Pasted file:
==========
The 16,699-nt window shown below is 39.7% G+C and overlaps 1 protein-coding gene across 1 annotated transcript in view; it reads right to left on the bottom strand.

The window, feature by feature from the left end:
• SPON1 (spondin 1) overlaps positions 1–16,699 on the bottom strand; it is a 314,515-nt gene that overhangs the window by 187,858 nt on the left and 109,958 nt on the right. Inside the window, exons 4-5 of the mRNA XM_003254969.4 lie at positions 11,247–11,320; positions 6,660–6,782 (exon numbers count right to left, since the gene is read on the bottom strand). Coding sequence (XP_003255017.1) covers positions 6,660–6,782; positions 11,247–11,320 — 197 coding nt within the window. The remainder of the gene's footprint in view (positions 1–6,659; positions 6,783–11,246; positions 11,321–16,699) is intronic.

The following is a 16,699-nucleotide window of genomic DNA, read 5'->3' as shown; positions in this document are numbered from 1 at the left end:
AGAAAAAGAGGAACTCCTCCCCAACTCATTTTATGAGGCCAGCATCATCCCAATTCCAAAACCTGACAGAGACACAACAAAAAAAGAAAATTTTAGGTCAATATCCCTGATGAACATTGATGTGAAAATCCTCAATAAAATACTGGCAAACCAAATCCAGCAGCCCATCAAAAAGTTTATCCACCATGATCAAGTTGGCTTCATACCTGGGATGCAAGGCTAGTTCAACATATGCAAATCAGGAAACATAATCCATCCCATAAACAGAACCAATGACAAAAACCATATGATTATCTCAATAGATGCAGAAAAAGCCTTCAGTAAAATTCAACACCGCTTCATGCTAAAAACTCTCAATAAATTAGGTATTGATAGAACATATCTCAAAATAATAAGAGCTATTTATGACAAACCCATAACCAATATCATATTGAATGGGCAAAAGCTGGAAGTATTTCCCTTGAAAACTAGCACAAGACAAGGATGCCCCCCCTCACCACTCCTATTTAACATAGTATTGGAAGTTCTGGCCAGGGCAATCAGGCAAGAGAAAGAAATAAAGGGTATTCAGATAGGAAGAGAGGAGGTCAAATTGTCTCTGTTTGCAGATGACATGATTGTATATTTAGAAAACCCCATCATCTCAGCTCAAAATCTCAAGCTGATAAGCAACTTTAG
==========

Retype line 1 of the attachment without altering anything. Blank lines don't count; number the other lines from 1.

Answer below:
The 16,699-nt window shown below is 39.7% G+C and overlaps 1 protein-coding gene across 1 annotated transcript in view; it reads right to left on the bottom strand.